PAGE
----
2. These commitments come first- she wasn’t allowed to not go to something, especially in a team situation, because I stressed that it is a team, and teammates show up
  3. You always give 100% of your effort.  The end result doesn’t matter, but the effort and work do
  4. I made it very clear that sometimes you win, and sometimes you lose, and that’s life
  5. Life is not fair
  6. You can’t win something if you don’t try it (this isn’t really a rule, more of a saying, but I preached it a lot, so I’m including it)

My daughter has a room full of trophies and plaques and certificates.  She has had her fair share of wins.  But she has also had losses.  She has been losing things since she was young.  But I have shown her that if you lose, you get to be sad, or mad or whatever emotion you want.  But then you pick yourself up, dust yourself off, and get on with it.  Because sulking is not a lifestyle choice that winners have.  Winners keep going- even when they lose.  Winners are always in the game.

So what’s the lesson?  I’m the greatest parent in the world?  Not even close.  But you need to think about the lessons you’re teaching your kids.  Someday they are going to make all their own decisions: they need to be prepared for that.  Make sure you’re stressing the important things.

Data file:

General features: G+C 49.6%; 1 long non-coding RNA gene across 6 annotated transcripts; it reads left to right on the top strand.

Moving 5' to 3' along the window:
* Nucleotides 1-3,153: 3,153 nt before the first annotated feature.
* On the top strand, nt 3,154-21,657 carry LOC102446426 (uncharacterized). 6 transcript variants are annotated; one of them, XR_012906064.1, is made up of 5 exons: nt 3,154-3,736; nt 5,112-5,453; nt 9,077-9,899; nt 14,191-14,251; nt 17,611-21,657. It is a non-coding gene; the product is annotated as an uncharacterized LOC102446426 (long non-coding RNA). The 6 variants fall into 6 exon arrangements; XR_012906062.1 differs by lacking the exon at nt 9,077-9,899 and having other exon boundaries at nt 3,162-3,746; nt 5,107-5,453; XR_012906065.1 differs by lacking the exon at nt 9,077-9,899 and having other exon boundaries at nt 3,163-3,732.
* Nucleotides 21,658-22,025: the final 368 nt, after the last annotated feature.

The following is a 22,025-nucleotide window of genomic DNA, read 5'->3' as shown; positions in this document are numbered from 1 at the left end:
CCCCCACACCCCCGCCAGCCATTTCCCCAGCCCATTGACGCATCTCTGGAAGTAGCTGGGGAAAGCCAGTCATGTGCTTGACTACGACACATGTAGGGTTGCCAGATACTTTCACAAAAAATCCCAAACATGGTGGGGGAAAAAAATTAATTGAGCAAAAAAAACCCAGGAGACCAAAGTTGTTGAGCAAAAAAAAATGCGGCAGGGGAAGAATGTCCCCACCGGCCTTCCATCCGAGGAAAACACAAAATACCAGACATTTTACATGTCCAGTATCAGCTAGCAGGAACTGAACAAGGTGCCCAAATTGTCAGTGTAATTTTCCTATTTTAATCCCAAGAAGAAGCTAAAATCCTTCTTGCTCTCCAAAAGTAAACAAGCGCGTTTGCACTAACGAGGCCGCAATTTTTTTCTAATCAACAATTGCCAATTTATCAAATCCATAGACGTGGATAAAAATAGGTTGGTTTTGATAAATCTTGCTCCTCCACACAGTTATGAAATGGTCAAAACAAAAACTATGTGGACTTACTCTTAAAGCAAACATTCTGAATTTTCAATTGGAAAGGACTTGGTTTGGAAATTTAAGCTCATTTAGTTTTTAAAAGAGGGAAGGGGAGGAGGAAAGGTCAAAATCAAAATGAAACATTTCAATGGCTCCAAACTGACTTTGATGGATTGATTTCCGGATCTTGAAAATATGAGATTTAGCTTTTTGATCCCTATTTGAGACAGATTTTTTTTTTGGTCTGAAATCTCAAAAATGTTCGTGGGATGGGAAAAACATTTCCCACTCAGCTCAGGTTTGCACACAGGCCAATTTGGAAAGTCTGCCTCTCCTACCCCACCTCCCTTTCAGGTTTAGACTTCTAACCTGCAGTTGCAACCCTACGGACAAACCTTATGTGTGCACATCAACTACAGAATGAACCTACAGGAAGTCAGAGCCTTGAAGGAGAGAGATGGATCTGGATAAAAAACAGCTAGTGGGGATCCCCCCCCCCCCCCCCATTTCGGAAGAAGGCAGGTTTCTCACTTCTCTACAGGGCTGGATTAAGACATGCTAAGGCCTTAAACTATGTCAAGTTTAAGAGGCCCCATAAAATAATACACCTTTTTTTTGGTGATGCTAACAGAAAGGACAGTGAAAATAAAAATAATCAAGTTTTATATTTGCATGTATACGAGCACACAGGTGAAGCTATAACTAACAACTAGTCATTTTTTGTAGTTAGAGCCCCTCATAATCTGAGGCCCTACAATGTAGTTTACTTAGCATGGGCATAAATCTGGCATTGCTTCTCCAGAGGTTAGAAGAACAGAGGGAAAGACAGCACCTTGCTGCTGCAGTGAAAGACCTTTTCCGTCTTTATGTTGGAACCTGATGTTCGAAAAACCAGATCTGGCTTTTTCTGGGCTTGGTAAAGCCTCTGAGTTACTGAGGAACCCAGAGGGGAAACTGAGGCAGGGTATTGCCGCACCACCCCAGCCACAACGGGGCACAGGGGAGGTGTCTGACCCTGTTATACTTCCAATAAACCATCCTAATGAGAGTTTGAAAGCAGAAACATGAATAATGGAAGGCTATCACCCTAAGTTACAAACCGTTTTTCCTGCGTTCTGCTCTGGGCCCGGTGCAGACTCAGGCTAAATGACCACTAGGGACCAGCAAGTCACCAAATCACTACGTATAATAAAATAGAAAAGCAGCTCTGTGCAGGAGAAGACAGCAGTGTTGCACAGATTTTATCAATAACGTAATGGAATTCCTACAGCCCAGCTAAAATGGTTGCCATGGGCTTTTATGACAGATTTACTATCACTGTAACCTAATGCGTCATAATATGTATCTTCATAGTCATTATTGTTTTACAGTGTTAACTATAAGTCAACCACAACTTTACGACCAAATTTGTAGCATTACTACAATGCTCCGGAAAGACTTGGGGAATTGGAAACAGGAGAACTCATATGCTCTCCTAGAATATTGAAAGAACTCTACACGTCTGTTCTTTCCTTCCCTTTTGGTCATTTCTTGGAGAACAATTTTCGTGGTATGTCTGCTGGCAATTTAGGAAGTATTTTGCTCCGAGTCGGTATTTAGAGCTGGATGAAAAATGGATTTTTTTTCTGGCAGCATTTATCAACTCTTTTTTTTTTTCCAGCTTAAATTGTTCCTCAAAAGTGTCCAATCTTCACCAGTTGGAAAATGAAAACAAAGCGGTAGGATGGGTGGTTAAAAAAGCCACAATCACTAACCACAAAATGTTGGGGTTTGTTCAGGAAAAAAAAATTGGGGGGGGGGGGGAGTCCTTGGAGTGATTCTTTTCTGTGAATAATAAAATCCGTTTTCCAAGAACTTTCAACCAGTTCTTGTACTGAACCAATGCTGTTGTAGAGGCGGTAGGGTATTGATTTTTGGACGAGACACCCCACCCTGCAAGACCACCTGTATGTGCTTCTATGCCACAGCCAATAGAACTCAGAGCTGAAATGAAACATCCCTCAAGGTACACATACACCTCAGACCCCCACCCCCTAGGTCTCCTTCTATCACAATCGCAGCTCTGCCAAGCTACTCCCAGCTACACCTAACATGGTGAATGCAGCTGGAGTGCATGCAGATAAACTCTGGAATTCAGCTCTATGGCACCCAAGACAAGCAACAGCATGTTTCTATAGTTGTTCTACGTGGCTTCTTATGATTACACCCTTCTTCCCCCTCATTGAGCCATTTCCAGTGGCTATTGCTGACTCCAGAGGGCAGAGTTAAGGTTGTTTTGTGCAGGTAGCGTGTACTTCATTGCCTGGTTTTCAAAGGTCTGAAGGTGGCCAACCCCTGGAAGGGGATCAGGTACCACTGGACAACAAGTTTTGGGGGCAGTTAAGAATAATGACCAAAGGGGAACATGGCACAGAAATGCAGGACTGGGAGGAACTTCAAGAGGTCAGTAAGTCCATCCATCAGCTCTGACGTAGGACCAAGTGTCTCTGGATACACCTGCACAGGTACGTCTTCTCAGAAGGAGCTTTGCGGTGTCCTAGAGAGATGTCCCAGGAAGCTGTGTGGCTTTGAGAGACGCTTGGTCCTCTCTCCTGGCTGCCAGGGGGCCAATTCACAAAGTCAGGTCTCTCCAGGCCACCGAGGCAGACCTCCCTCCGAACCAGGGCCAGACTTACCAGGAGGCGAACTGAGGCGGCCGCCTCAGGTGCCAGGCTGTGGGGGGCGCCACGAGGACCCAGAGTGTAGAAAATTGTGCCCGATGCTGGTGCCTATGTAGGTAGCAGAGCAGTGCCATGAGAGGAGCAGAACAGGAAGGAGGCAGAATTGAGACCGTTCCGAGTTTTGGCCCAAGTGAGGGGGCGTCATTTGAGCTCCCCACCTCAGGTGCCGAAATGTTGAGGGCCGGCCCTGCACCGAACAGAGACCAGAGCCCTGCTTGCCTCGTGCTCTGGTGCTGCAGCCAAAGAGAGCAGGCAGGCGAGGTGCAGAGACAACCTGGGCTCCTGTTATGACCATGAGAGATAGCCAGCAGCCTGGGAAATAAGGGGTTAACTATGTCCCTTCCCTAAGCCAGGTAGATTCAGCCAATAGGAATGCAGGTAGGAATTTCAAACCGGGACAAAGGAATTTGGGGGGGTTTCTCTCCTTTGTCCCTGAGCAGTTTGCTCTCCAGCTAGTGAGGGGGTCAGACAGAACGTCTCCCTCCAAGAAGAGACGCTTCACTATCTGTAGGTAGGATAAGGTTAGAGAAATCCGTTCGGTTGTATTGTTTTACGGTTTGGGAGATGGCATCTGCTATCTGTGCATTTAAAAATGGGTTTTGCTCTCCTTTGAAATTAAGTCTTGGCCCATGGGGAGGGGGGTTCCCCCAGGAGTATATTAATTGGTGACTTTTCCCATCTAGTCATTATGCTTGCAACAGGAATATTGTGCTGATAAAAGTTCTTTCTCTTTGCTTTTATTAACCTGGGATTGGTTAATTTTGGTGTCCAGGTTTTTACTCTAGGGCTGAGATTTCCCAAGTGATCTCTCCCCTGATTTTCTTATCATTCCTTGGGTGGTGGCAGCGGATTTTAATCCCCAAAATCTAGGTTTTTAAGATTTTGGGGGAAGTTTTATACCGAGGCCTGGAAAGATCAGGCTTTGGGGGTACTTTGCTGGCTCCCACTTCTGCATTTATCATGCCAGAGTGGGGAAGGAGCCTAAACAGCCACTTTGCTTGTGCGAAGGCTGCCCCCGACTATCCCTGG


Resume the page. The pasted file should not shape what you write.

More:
The Water Bottle

I love my water bottle.  I mean, I really love it.

  1. It holds 32 ounces of water
  2. It’s curved like an hour glass, so it’s easy to hold
  3. It’s narrow enough at the bottom so it fits comfortably in cup holders at the gym and most movie theaters (this is actually rare for a bottle that holds 32 ounces)
  4. The cover is pink!
  5. The cover is a screw top, which means that unless I don’t close it properly, it is leak-proof, so I can throw it in my bag without worry

In short, it is my perfect water bottle.

Now here’s the story:  A few weeks ago I was at the movie theater.  I left my treasured water bottle at the movie theater.  I realized it when I was about halfway home.  The movie theater is about a 30 minute walk from my house, and it’s also not a convenient mass transit ride. (I live on the east side, the theater is on the west- it’s basically a Manhattan nightmare).  I was very bummed.

When my daughter got home she asked about my day.  I told her my tale of woe.  She sympathized.  She knew what that water bottle meant to me.  So she put her coat back on and made the trek to the theater and retrieved my water bottle for me.

My daughter did the hour round trip to get me my water bottle.  She simply said, “I know you would do this for me.  I know you have done this for me.”  There are no words for how I felt.

Now, this is one of those moments that I am going to say it’s nurture.  My daughter was nice to me because I have been an awesome Mom and raised her to be an amazing person.  Don’t you dare tell me it’s nature…

So, is it silly to be enamored with a water bottle?  Yes.  Was it necessary for my daughter to spend an hour retrieving the water bottle?  No.  Do either of those things matter?  Probably not.  My daughter did something sweet for me that didn’t cost any money, and she did it without expecting anything in return.  That’s pretty much the only gift I will ever need.